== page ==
In most modern day applications there requires capability processing client request in offline manner. Offline processing differs from online/real-time processing with respect to the following aspects as outlined below:

  • Processing of processes which are long-running and which occurs beyond usual office hours
  • Non-interactive in nature and often requires appropriate logic capable of handling errors and taking necessary actions like restart in some cases and so forth.
  • Processing of processes which have large amount of data not fitting into a single transaction.

Some of the common examples of batch and offline processing are as given below, so that you can understand the use of Spring Batch and appreciate what it delivers out-of-box for you.

  • Large scale output jobs which need to run on a timely manner. For example; sales report spanning whole month or even whole year.
  • Import/export handling of data. For example; ETL (Extract-Transform-Load) jobs, data synchronization jobs etc.
  • Various close of business jobs. For example; sales report spanning a day, business level reporting etc.
  • The lack of standard, reusable batch architecture has resulted in the proliferation of many one-off, in-house solutions developed within client enterprise IT functions.
  • – Spring batch documentation (http://static.springsource.org/spring-batch/)

Why a framework?

So why would you need a framework for implementing batch? Why can’t we use a “for loop” for doing such batch jobs? We need to have a framework which addresses not only running a bunch of code in a loop fashion but also to have other features/capabilities/business scenarios as listed below (as detailed in Spring Batch documentation):

  • Commit batch processes periodically; Capability of committing the processed data at times due to various business reasons.
  • Staged, enterprise message-driven processing
  • Concurrent batch processing; parallel processing of a job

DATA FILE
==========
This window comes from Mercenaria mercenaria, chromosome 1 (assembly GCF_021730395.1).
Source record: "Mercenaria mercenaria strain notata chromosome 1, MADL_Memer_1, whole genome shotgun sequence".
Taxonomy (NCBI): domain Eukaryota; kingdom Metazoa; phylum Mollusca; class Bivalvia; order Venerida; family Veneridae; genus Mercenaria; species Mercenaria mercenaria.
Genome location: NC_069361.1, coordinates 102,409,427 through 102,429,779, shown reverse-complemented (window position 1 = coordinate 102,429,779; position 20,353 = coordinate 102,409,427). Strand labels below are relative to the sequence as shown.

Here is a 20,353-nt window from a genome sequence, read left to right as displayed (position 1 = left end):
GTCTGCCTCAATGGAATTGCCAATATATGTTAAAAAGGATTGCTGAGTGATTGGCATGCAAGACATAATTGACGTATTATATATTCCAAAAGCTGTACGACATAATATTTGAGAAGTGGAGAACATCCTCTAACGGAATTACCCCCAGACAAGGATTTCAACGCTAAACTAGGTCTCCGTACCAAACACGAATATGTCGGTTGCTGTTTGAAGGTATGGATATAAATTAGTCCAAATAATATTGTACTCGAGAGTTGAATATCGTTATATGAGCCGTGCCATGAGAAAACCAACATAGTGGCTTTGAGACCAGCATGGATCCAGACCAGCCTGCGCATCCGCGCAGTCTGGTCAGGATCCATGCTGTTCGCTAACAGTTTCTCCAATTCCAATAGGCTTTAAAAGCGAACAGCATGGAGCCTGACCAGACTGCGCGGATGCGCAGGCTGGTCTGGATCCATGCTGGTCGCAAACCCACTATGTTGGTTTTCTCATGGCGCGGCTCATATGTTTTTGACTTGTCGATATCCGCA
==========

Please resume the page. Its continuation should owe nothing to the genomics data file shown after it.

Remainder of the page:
• Massively parallel batch processing
  • Sequential processing of dependent steps with extensions to workflow-driven batches
  • Manual or scheduled restart after failure
  • Whole batch transaction: for cases with a small batch size or existing stored procedure s/scripts
  • Partial processing: skip records e.g. on rollback

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Spring Book – Chapter 20 – Spring Integration

Any modern application does not live in isolation. To realize the business requirements it has to communicate with customers of varied types and other applications in variety of ways. Application integration lets your application do this and in modern day applications, this is crucial for any application. Spring Integration aids in application integration that lets applications share data and services with each other making it connect with varied kind of users.

The Spring Integration is an open-source; simple integration framework that leverages the capabilities of widely adopted Spring Framework making application integration easy and simpler to implement.

This Chapter will help you start with Spring Integration and will aid you in achieving the various integration requirement in your application. I am sure after reading through this Chapter you will have one more weapon up your sleeves which you can use and reap benefits from its high level of integration capabilities.

Spring Integration Goals and Principles

Spring Integration is motivated by the following goals:

  • Provide a simple model for implementing complex enterprise integration solutions.
  • Facilitate asynchronous, message-driven behavior within a Spring-based application.
  • Promote intuitive, incremental adoption for existing Spring users.

Spring Integration is guided by the following principles:

  • Components should be loosely coupled for modularity and testability.
  • The framework should enforce separation of concerns between business logic and integration logic.
  • Extension points should be abstract in nature but within well-defined boundaries to promote reuse and portability.

The goals and principles of Spring Integration is as quoted in the Spring Integration Reference Manual.

Spring Integration Benefits

Spring Integration benefits can be summarized as follows:

  • Loose coupling between components – brings about development of small and focused components that caters to specific role and responsibility. This eases testing and promotes reuse largely.